Just wanted to answer this question here as a pointer for later reference. But before I continue, I want to mention that this is from the perspective of SCOM. You’ll need to read documentation of your specific application before collocating your other database with the SCOM db’s.
The biggest concern will be one of performance. There are many contributing factors to deciding whether this will provide acceptable performance – hardware, configuration of disks, configuration of SQL instance(s), what is the transaction volume of the other databases sharing the host, how many agents will be deployed, is the SQL host virtualized, which management packs will you import?
If you plan to install more than 100 agents, this alone might put you into a situation that will create a poor experience in the console and cause a bottleneck on the SQL instance. I’ve seen implementations where nothing but the IIS, Windows and Exchange 2010 MP’s were installed, under 100 Exchange 2010 agent-managed computers, and it was evident there were bottlenecks on the SQL Server – and this was only shared between the SCOM databases. Keep in mind that the SCOM databases are a type of OLTP database – read characteristics of OLTP as SQLCAT explains it.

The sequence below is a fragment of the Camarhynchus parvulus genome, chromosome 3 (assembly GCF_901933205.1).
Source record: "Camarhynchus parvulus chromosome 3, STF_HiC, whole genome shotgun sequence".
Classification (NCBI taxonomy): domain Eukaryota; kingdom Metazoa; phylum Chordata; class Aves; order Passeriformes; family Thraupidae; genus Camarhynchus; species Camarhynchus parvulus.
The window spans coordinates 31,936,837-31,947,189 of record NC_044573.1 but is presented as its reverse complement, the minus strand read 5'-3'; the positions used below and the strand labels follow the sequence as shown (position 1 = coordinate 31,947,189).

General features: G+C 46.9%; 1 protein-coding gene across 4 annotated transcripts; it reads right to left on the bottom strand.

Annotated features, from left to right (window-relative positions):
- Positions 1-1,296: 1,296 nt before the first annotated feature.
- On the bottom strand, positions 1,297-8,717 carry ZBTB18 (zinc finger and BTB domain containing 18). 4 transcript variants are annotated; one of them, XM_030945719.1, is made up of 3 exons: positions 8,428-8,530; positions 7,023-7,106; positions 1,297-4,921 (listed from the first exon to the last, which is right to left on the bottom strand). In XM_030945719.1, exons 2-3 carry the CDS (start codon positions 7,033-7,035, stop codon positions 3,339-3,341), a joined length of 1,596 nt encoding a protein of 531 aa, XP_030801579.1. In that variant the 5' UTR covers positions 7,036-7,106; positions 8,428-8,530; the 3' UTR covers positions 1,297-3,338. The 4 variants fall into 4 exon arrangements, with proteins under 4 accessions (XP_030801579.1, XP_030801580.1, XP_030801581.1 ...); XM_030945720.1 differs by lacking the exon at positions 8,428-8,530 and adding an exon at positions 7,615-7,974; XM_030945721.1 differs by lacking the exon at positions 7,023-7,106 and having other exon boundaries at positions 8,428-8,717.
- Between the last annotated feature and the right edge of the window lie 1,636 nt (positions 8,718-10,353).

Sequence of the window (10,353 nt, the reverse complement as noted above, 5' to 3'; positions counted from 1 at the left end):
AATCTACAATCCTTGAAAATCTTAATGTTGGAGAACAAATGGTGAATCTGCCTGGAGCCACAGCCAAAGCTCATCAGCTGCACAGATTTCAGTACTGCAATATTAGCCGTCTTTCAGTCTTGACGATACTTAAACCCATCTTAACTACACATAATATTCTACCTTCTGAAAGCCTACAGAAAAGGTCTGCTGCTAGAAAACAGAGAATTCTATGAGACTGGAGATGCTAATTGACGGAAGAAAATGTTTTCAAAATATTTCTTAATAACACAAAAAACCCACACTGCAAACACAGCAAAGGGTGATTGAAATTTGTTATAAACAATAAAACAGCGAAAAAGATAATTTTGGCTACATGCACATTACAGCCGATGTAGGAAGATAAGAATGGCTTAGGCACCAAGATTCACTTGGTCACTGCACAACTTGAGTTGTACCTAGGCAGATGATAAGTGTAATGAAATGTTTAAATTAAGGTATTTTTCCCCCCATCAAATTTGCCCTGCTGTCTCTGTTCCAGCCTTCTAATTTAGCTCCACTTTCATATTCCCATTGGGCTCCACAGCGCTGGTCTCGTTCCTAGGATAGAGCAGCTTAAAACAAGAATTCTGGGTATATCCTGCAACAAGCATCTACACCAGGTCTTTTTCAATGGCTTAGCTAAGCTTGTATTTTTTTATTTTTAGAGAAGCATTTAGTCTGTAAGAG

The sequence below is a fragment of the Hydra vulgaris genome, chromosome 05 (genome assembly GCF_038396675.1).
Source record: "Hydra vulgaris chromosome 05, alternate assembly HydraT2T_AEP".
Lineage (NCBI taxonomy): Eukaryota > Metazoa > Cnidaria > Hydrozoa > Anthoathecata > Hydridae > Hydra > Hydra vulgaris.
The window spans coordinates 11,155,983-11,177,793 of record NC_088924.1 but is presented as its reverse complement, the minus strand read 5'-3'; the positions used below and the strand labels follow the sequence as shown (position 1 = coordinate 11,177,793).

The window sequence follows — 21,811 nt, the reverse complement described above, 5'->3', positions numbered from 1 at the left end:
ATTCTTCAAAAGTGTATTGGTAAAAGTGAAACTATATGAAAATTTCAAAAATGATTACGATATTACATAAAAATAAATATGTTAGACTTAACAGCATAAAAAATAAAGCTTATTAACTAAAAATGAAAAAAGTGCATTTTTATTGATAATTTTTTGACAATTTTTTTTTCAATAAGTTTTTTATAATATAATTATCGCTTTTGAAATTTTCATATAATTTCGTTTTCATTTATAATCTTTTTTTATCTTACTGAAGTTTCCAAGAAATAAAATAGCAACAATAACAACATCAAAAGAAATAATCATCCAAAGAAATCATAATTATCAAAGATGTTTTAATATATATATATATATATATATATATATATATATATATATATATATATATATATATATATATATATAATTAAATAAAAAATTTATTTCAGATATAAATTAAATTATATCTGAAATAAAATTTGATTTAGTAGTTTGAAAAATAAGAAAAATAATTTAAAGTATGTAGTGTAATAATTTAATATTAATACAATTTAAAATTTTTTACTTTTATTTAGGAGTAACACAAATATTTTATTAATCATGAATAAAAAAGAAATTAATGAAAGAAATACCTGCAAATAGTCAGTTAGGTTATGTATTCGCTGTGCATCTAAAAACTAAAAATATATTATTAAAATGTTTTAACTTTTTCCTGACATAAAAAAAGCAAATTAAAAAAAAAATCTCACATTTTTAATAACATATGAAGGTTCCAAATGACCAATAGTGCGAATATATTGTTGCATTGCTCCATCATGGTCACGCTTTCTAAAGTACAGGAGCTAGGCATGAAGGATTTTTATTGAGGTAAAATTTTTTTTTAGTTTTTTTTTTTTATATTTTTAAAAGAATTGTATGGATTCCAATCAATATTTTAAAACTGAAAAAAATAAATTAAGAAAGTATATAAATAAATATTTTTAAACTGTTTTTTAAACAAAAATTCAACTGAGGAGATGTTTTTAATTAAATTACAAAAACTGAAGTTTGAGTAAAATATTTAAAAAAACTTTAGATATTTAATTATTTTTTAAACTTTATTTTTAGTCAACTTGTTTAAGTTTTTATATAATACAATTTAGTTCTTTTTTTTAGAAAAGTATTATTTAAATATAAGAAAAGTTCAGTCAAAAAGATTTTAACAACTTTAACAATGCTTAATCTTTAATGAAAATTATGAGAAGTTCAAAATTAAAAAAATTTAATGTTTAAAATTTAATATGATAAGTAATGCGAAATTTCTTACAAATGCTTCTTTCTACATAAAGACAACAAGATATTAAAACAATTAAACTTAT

There are no hard and fast rules against sharing a SQL host for the operational and data warehouse databases – it all comes down to performance. Good news is, you’re never tied to a SQL instance for the SCOM databases, since it’s a relatively easy move procedure.
Move the operational database:
Move the data warehouse database: